Imagining the Future

Agree or Disagree: Imagining the future can help you make decisions today?

I just came across this and found it rather interesting.

I grew up imagining the future. It looked a lot like the America Dream; or the system in which we enter as a young child.

School, good grades, graduating, getting a job, marriage, climbing the ranks at work, increase in salary, buying a home, having a family.

The whole scene.

But then I got to a point in my late twenties where I realized that what I was promised through chasing the American Dream wasn’t making me happy.

So I began to question it. Specifically, the how.

This is when I started the Unless You Care project—a painful time in my life led me here. A tiny corner of the web for us to surrender and ask questions.

At this time stress and anxiety were at an all time high. A feeling that I have never felt before and one I don’t wish to feel again.

Because of that, I became selfish. I knew I had to.

I became selfish in the standpoint of taking care of myself first, spiritually, emotionally and psychically, in order to give my best self to others.

Imagining the future pulls you away from the present.

As I began to ask questions I was realizing that imagining the future was taking me away from the present moment. I thought that it immediately drew my blinders blocking the spontaneity of life.

So I stopped imagining and planning for the future and started focusing only on the present moment.

This is what was driving my decisions for today, the present moment; self-care. Not the future that I had painted and imagined for myself.

Maybe I did this because I just didn’t know what I wanted then, I still don’t really. Or maybe it was because I was at a point in my life where I shouldn’t have known.

Maybe I needed to experience more to learn more. Maybe I needed to equip myself for such a journey and build self-care equity at a time when I didn’t have any.

Looking back and connecting the dots, I believe this was the universe telling me that I indeed shouldn’t be concerned or focused on imagining the future while in the present moment being ridden with pain.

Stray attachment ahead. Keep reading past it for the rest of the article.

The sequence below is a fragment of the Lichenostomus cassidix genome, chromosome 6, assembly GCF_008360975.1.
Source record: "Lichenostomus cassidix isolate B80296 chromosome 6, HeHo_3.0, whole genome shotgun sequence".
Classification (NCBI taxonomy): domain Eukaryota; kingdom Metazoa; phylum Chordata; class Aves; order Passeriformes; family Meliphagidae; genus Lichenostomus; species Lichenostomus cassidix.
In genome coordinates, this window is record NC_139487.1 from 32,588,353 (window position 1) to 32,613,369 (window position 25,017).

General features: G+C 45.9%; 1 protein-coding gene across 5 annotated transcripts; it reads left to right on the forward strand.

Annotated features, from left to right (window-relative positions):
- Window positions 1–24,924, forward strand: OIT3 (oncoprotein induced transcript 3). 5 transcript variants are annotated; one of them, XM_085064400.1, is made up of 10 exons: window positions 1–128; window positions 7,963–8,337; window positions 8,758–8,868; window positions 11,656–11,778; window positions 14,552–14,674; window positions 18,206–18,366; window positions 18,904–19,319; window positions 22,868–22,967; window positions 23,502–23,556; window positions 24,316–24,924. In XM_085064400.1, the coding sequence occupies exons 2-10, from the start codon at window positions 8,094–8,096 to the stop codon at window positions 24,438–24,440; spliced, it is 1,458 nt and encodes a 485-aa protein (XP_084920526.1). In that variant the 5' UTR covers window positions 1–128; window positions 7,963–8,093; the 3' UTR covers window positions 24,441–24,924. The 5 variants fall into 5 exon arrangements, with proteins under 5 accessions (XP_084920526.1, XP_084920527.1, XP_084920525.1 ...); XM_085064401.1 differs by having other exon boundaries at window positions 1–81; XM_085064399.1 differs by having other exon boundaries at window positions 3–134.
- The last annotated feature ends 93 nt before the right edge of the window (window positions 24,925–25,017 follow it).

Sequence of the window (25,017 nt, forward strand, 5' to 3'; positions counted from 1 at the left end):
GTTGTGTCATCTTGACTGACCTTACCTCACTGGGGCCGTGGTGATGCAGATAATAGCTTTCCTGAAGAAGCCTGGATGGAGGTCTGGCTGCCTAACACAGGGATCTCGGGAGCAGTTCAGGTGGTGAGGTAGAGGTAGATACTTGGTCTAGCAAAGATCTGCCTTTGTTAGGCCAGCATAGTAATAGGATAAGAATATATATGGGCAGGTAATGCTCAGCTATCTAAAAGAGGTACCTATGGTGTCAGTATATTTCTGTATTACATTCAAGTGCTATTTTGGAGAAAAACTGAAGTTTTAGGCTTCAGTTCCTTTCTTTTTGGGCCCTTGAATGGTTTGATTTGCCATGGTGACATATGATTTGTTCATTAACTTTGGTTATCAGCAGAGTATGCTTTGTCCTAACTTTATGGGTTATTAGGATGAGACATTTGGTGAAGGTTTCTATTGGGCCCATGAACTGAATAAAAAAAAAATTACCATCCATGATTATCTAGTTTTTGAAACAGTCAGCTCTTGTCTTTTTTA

It was the universe telling me that in order to even get a glimpse of imagining the future, I needed to take care of myself first, now.

Intentional self growth is continuous change.

Alienating the future I had envisioned for myself and focusing only on the present moment me, evolution and change, in all aspects of my life began to form.

Traveling a journey of intentional self growth has transitioned the lens in how I think about the future once again.

The more and more I spend time with the UYC project, the more I grow from writing and connecting with you, UYC readers, the more I am realizing that it is indeed essential to imagine the future to help make decisions for today.

But there’s a caveat.

For me, I don’t imagine the details.

I don’t see myself sipping ice tea on the beach listening to the waves roll in and out. I don’t see myself striving to achieve, what society labels as success, by climbing the corporate ladder and making more money.

In fact, I don’t see anything. I don’t want to see anything.

Instead, I imagine how I want to feel.

I have a specific feeling that I am seeking to achieve. And lately, I am doing one thing each and every day to get to that feeling.

I want to feel freedom; in all aspects of my life.

The context to how it gets achieved is the path I am embarking on now. I’m listening, intently, to what my life is trying to tell me. I’m letting go and trusting the process.

Just like when I first started the UYC project, my life was telling me not to focus on the future. Instead, focus on bettering myself now so there can be a future worth living.

It’s listening to those subtleties that we often gloss over.

It’s exercising the mindfulness muscle to become aware of those subtleties; to provide the space that’s needed in order to recognize them.

So yes, I do agree. Imagining how you want to feel in the future can help you make decisions today.

Your turn.

Agree or Disagree: Imagining the future can help you make decisions today? Share in the comments below.

Photo Credit: Luis Hernandez

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About Eric Ungs

Eric Ungs writes about a journey of intentional self growth, nudging you to let go; to give yourself permission to be vulnerable and honest with yourself so you can give your best self to others. Author of 10 Incredible Ways to Live a Fulfilling and Joyful Life ebook.


  1. Bhumi Patil

    This very much interesting at the same time very confusing that weather we gotta think about our future or the present!

    You expressed your thoughts really well! Thank you

  2. This writing is great. I like the sentence where you said, “Maybe I did this because I just didn’t know what I wanted then, I still don’t really.” And, also the part about sipping tea on the beach, & climbing the corporate ladder. I want your drive to move forward in my life. Great writing and thanks again for the motivation. I agree that some vision of the future should be there, in order for us formulate a plan to get there. As long as that plan doesn’t become an all-encompassing, and life-taking effort. I think maybe a daily “what can I do to be better than I was yesterday?” is a good start.

    1. Eric Ungs

      I completely agree David 🙂 I think when we focus on that, the dots some how align and connect.

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